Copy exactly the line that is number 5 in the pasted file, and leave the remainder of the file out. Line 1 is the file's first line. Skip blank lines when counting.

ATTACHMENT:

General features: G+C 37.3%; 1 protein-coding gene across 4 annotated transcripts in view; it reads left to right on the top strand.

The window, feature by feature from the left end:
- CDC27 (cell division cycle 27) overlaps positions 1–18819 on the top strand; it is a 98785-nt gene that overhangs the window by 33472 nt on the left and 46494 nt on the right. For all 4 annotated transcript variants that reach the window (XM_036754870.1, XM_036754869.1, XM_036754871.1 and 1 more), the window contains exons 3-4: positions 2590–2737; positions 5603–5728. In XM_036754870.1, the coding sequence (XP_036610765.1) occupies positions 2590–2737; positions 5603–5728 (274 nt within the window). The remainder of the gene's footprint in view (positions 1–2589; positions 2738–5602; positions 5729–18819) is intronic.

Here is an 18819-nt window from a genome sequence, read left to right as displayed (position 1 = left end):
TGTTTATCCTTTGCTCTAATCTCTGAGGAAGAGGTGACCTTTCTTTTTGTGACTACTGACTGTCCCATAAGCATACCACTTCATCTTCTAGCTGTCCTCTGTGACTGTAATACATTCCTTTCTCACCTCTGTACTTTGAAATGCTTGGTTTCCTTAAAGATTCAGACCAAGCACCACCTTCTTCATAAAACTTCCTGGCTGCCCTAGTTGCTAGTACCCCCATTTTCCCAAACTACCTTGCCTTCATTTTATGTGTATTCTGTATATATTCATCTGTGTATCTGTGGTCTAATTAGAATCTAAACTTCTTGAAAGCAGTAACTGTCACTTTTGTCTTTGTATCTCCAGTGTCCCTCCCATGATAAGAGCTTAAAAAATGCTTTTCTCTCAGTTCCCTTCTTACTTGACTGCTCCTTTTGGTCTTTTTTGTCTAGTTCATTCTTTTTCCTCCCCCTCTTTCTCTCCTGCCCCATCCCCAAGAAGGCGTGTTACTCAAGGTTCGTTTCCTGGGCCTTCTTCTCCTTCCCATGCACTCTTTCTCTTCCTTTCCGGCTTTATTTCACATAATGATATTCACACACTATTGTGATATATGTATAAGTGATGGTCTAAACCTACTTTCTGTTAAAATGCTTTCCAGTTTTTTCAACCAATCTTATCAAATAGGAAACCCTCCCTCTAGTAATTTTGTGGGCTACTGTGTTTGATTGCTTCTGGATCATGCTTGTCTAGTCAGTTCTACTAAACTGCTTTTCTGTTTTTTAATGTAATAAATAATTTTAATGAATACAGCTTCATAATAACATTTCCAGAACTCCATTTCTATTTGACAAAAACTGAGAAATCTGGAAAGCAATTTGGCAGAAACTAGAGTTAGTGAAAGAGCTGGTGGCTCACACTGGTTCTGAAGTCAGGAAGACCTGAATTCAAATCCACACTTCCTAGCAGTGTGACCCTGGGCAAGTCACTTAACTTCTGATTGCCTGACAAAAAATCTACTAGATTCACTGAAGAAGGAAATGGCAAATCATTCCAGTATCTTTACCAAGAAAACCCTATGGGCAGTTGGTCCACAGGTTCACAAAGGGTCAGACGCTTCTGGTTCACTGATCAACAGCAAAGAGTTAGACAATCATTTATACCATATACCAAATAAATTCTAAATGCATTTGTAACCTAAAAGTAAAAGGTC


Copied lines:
TGTTTATCCTTTGCTCTAATCTCTGAGGAAGAGGTGACCTTTCTTTTTGTGACTACTGACTGTCCCATAAGCATACCACTTCATCTTCTAGCTGTCCTCTGTGACTGTAATACATTCCTTTCTCACCTCTGTACTTTGAAATGCTTGGTTTCCTTAAAGATTCAGACCAAGCACCACCTTCTTCATAAAACTTCCTGGCTGCCCTAGTTGCTAGTACCCCCATTTTCCCAAACTACCTTGCCTTCATTTTATGTGTATTCTGTATATATTCATCTGTGTATCTGTGGTCTAATTAGAATCTAAACTTCTTGAAAGCAGTAACTGTCACTTTTGTCTTTGTATCTCCAGTGTCCCTCCCATGATAAGAGCTTAAAAAATGCTTTTCTCTCAGTTCCCTTCTTACTTGACTGCTCCTTTTGGTCTTTTTTGTCTAGTTCATTCTTTTTCCTCCCCCTCTTTCTCTCCTGCCCCATCCCCAAGAAGGCGTGTTACTCAAGGTTCGTTTCCTGGGCCTTCTTCTCCTTCCCATGCACTCTTTCTCTTCCTTTCCGGCTTTATTTCACATAATGATATTCACACACTATTGTGATATATGTATAAGTGATGGTCTAAACCTACTTTCTGTTAAAATGCTTTCCAGTTTTTTCAACCAATCTTATCAAATAGGAAACCCTCCCTCTAGTAATTTTGTGGGCTACTGTGTTTGATTGCTTCTGGATCATGCTTGTCTAGTCAGTTCTACTAAACTGCTTTTCTGTTTTTTAATGTAATAAATAATTTTAATGAATACAGCTTCATAATAACATTTCCAGAACTCCATTTCTATTTGACAAAAACTGAGAAATCTGGAAAGCAATTTGGCAGAAACTAGAGTTAGTGAAAGAGCTGGTGGCTCACACTGGTTCTGAAGTCAGGAAGACCTGAATTCAAATCCACACTTCCTAGCAGTGTGACCCTGGGCAAGTCACTTAACTTCTGATTGCCTGACAAAAAATCTACTAGATTCACTGAAGAAGGAAATGGCAAATCATTCCAGTATCTTTACCAAGAAAACCCTATGGGCAGTTGGTCCACAGGTTCACAAAGGGTCAGACGCTTCTGGTTCACTGATCAACAGCAAAGAGTTAGACAATCATTTATACCATATACCAAATAAATTCTAAATGCATTTGTAACCTAAAAGTAAAAGGTC